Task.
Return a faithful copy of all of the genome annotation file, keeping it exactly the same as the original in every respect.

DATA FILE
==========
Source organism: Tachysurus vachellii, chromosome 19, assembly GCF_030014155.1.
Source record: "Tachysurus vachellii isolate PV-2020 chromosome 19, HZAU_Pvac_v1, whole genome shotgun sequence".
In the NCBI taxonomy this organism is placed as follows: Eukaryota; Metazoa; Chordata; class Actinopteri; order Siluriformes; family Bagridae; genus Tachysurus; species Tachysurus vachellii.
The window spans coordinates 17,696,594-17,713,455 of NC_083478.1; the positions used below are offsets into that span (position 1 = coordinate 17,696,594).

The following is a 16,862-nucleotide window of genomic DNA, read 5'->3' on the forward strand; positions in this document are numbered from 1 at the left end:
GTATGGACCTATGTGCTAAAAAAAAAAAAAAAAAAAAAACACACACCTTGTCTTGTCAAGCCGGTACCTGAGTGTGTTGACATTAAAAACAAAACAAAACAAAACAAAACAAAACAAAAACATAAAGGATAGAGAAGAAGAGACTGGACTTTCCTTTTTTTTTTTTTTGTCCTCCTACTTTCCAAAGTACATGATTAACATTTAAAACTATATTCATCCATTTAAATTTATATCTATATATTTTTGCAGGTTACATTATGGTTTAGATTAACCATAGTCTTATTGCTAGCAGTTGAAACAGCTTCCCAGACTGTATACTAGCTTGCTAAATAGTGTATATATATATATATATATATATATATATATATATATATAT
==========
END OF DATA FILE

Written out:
Source organism: Tachysurus vachellii, chromosome 19, assembly GCF_030014155.1.
Source record: "Tachysurus vachellii isolate PV-2020 chromosome 19, HZAU_Pvac_v1, whole genome shotgun sequence".
In the NCBI taxonomy this organism is placed as follows: Eukaryota; Metazoa; Chordata; class Actinopteri; order Siluriformes; family Bagridae; genus Tachysurus; species Tachysurus vachellii.
The window spans coordinates 17,696,594-17,713,455 of NC_083478.1; the positions used below are offsets into that span (position 1 = coordinate 17,696,594).

The following is a 16,862-nucleotide window of genomic DNA, read 5'->3' on the forward strand; positions in this document are numbered from 1 at the left end:
GTATGGACCTATGTGCTAAAAAAAAAAAAAAAAAAAAAACACACACCTTGTCTTGTCAAGCCGGTACCTGAGTGTGTTGACATTAAAAACAAAACAAAACAAAACAAAACAAAACAAAAACATAAAGGATAGAGAAGAAGAGACTGGACTTTCCTTTTTTTTTTTTTTGTCCTCCTACTTTCCAAAGTACATGATTAACATTTAAAACTATATTCATCCATTTAAATTTATATCTATATATTTTTGCAGGTTACATTATGGTTTAGATTAACCATAGTCTTATTGCTAGCAGTTGAAACAGCTTCCCAGACTGTATACTAGCTTGCTAAATAGTGTATATATATATATATATATATATATATATATATATATATAT